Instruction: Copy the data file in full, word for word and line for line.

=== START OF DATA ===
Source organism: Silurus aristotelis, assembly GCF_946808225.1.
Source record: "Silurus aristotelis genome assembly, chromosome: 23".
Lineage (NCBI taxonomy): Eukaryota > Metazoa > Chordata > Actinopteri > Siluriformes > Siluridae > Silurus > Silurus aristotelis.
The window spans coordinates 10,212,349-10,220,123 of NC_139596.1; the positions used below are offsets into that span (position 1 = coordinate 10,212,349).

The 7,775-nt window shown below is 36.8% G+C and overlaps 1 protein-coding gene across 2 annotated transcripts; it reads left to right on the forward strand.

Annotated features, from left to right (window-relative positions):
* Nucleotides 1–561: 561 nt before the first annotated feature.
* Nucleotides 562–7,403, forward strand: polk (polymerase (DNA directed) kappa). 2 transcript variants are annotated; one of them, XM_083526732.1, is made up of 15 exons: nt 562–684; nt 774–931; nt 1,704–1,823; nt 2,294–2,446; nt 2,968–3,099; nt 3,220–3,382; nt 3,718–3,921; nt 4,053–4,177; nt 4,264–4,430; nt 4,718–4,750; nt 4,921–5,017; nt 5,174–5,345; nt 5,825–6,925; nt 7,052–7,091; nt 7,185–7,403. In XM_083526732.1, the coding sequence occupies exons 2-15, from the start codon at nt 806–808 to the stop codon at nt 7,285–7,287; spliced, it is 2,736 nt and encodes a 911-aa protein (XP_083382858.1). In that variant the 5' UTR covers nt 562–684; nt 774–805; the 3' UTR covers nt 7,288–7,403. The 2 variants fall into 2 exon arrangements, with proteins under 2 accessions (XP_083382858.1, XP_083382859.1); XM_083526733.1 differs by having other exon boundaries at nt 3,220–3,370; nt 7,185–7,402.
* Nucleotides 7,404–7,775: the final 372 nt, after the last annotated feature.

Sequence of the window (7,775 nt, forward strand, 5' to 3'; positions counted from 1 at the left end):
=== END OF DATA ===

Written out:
Source organism: Silurus aristotelis, assembly GCF_946808225.1.
Source record: "Silurus aristotelis genome assembly, chromosome: 23".
Lineage (NCBI taxonomy): Eukaryota > Metazoa > Chordata > Actinopteri > Siluriformes > Siluridae > Silurus > Silurus aristotelis.
The window spans coordinates 10,212,349-10,220,123 of NC_139596.1; the positions used below are offsets into that span (position 1 = coordinate 10,212,349).

The 7,775-nt window shown below is 36.8% G+C and overlaps 1 protein-coding gene across 2 annotated transcripts; it reads left to right on the forward strand.

Annotated features, from left to right (window-relative positions):
* Nucleotides 1–561: 561 nt before the first annotated feature.
* Nucleotides 562–7,403, forward strand: polk (polymerase (DNA directed) kappa). 2 transcript variants are annotated; one of them, XM_083526732.1, is made up of 15 exons: nt 562–684; nt 774–931; nt 1,704–1,823; nt 2,294–2,446; nt 2,968–3,099; nt 3,220–3,382; nt 3,718–3,921; nt 4,053–4,177; nt 4,264–4,430; nt 4,718–4,750; nt 4,921–5,017; nt 5,174–5,345; nt 5,825–6,925; nt 7,052–7,091; nt 7,185–7,403. In XM_083526732.1, the coding sequence occupies exons 2-15, from the start codon at nt 806–808 to the stop codon at nt 7,285–7,287; spliced, it is 2,736 nt and encodes a 911-aa protein (XP_083382858.1). In that variant the 5' UTR covers nt 562–684; nt 774–805; the 3' UTR covers nt 7,288–7,403. The 2 variants fall into 2 exon arrangements, with proteins under 2 accessions (XP_083382858.1, XP_083382859.1); XM_083526733.1 differs by having other exon boundaries at nt 3,220–3,370; nt 7,185–7,402.
* Nucleotides 7,404–7,775: the final 372 nt, after the last annotated feature.

Sequence of the window (7,775 nt, forward strand, 5' to 3'; positions counted from 1 at the left end):